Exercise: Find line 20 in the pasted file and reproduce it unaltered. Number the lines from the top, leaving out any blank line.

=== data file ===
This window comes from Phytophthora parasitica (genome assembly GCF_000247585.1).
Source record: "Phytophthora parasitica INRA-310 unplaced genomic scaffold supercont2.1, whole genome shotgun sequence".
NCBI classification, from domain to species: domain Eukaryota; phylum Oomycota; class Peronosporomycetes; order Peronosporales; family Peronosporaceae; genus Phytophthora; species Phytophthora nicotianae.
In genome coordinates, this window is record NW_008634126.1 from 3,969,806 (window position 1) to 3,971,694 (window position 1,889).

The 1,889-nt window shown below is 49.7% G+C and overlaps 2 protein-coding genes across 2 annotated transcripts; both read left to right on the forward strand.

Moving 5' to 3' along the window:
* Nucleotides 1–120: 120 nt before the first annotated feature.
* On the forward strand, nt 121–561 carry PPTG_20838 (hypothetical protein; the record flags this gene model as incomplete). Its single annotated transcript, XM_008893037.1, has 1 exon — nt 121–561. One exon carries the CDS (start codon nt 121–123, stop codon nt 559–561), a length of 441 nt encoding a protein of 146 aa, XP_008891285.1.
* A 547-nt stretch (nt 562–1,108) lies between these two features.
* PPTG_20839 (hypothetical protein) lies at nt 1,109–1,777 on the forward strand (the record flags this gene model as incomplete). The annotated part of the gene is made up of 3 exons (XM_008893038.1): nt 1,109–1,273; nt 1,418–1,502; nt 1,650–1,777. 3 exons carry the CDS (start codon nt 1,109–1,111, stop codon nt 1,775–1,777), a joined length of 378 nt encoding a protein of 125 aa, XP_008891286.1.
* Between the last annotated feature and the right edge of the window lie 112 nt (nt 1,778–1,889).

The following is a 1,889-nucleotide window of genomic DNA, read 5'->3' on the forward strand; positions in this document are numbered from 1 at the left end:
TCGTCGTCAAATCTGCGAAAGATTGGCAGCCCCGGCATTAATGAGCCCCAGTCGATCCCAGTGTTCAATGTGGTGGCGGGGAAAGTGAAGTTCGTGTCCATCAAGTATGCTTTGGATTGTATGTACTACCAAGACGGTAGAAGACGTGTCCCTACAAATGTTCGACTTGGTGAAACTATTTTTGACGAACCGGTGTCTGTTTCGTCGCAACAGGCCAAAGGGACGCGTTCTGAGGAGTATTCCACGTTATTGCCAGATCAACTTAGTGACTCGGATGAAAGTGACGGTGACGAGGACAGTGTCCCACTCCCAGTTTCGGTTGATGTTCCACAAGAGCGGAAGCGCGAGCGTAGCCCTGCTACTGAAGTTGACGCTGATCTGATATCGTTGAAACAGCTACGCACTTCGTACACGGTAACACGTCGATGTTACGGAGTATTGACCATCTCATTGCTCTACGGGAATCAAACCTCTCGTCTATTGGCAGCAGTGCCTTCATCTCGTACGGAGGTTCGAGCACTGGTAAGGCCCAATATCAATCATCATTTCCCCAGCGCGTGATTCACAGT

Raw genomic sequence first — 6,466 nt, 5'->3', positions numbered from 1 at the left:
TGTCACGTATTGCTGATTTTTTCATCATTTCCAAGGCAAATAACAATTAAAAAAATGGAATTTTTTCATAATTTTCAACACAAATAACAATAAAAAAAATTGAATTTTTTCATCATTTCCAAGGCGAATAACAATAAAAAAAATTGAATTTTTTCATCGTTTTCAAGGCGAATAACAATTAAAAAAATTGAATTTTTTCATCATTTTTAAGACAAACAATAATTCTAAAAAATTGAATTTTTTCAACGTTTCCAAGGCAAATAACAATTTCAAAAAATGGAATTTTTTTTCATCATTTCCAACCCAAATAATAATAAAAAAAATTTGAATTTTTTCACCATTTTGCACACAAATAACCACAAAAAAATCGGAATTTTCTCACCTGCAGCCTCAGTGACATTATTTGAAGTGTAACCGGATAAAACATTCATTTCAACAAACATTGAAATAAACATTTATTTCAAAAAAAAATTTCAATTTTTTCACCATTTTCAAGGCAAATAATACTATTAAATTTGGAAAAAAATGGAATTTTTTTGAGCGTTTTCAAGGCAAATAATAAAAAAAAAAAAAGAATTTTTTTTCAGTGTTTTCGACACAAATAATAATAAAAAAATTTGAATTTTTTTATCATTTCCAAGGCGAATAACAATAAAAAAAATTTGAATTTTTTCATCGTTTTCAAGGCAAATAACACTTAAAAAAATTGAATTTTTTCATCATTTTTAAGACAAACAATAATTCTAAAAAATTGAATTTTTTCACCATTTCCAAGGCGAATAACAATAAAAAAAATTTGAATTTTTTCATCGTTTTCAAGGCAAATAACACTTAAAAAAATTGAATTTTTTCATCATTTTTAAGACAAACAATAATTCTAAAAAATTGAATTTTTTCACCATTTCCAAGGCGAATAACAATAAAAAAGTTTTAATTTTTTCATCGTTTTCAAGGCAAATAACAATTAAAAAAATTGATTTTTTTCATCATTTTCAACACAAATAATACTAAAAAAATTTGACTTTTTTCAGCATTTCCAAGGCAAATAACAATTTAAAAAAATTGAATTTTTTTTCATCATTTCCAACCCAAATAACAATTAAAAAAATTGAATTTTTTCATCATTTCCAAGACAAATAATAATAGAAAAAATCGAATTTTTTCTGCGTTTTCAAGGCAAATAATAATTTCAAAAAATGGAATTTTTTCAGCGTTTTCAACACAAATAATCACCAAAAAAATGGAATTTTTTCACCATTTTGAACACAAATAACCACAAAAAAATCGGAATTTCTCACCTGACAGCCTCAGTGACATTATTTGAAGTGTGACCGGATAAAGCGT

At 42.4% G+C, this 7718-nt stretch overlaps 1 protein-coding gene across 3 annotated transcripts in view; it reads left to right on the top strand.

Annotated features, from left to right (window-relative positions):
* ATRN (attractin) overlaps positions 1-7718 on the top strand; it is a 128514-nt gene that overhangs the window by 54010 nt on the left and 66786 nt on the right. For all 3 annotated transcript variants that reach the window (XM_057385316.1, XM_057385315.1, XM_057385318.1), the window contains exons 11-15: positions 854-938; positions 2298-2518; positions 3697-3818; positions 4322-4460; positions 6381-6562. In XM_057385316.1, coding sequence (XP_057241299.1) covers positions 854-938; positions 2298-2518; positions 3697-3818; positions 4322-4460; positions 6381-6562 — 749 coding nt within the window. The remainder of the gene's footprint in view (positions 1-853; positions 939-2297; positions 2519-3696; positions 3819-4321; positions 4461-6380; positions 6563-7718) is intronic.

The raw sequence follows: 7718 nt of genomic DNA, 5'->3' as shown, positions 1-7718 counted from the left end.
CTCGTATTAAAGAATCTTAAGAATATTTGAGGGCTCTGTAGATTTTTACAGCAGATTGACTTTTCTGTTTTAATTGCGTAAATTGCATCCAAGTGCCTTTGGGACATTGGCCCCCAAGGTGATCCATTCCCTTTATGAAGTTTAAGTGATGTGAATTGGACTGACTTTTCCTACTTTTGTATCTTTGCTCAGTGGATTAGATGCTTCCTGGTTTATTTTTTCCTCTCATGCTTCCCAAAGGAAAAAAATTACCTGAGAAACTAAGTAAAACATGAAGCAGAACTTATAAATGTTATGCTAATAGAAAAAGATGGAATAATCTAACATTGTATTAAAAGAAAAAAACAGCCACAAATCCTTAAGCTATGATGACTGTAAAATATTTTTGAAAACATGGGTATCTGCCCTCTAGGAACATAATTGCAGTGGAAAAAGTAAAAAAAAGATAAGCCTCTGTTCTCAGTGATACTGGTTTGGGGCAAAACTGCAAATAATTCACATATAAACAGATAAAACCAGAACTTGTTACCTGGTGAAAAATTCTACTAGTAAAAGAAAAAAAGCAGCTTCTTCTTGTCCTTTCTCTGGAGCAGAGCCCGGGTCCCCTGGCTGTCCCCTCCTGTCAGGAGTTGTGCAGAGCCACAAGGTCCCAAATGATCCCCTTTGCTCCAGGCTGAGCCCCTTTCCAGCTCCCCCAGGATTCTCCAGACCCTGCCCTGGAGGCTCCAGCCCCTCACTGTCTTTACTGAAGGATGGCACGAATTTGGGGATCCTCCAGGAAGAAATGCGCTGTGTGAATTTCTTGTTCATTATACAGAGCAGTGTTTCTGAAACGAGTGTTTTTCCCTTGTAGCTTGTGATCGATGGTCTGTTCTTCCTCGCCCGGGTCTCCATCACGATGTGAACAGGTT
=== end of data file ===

CTCGTATTAAAGAATCTTAAGAATATTTGAGGGCTCTGTAGATTTTTACAGCAGATTGACTTTTCTGTTTTAATTGCGTAAATTGCATCCAAGTGCCTTTGGGACATTGGCCCCCAAGGTGATCCATTCCCTTTATGAAGTTTAAGTGATGTGAATTGGACTGACTTTTCCTACTTTTGTATCTTTGCTCAGTGGATTAGATGCTTCCTGGTTTATTTTTTCCTCTCATGCTTCCCAAAGGAAAAAAATTACCTGAGAAACTAAGTAAAACATGAAGCAGAACTTATAAATGTTATGCTAATAGAAAAAGATGGAATAATCTAACATTGTATTAAAAGAAAAAAACAGCCACAAATCCTTAAGCTATGATGACTGTAAAATATTTTTGAAAACATGGGTATCTGCCCTCTAGGAACATAATTGCAGTGGAAAAAGTAAAAAAAAGATAAGCCTCTGTTCTCAGTGATACTGGTTTGGGGCAAAACTGCAAATAATTCACATATAAACAGATAAAACCAGAACTTGTTACCTGGTGAAAAATTCTACTAGTAAAAGAAAAAAAGCAGCTTCTTCTTGTCCTTTCTCTGGAGCAGAGCCCGGGTCCCCTGGCTGTCCCCTCCTGTCAGGAGTTGTGCAGAGCCACAAGGTCCCAAATGATCCCCTTTGCTCCAGGCTGAGCCCCTTTCCAGCTCCCCCAGGATTCTCCAGACCCTGCCCTGGAGGCTCCAGCCCCTCACTGTCTTTACTGAAGGATGGCACGAATTTGGGGATCCTCCAGGAAGAAATGCGCTGTGTGAATTTCTTGTTCATTATACAGAGCAGTGTTTCTGAAACGAGTGTTTTTCCCTTGTAGCTTGTGATCGATGGTCTGTTCTTCCTCGCCCGGGTCTCCATCACGATGTGAACAGGTT